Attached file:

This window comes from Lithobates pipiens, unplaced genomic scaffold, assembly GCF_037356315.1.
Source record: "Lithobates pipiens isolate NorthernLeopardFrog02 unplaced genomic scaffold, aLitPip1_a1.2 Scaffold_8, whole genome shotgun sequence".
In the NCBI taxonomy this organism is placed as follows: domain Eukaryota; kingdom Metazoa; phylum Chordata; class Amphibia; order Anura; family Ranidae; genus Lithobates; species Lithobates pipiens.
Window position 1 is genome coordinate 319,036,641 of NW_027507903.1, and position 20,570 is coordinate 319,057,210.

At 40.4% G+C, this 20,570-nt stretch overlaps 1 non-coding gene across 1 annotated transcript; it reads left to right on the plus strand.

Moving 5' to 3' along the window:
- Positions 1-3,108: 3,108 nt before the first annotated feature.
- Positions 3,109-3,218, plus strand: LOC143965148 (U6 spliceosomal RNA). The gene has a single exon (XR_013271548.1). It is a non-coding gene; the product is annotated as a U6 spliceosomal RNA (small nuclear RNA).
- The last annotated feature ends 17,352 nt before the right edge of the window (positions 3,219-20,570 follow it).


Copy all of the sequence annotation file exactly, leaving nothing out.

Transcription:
This window comes from Lithobates pipiens, unplaced genomic scaffold, assembly GCF_037356315.1.
Source record: "Lithobates pipiens isolate NorthernLeopardFrog02 unplaced genomic scaffold, aLitPip1_a1.2 Scaffold_8, whole genome shotgun sequence".
In the NCBI taxonomy this organism is placed as follows: domain Eukaryota; kingdom Metazoa; phylum Chordata; class Amphibia; order Anura; family Ranidae; genus Lithobates; species Lithobates pipiens.
Window position 1 is genome coordinate 319,036,641 of NW_027507903.1, and position 20,570 is coordinate 319,057,210.

At 40.4% G+C, this 20,570-nt stretch overlaps 1 non-coding gene across 1 annotated transcript; it reads left to right on the plus strand.

Moving 5' to 3' along the window:
- Positions 1-3,108: 3,108 nt before the first annotated feature.
- Positions 3,109-3,218, plus strand: LOC143965148 (U6 spliceosomal RNA). The gene has a single exon (XR_013271548.1). It is a non-coding gene; the product is annotated as a U6 spliceosomal RNA (small nuclear RNA).
- The last annotated feature ends 17,352 nt before the right edge of the window (positions 3,219-20,570 follow it).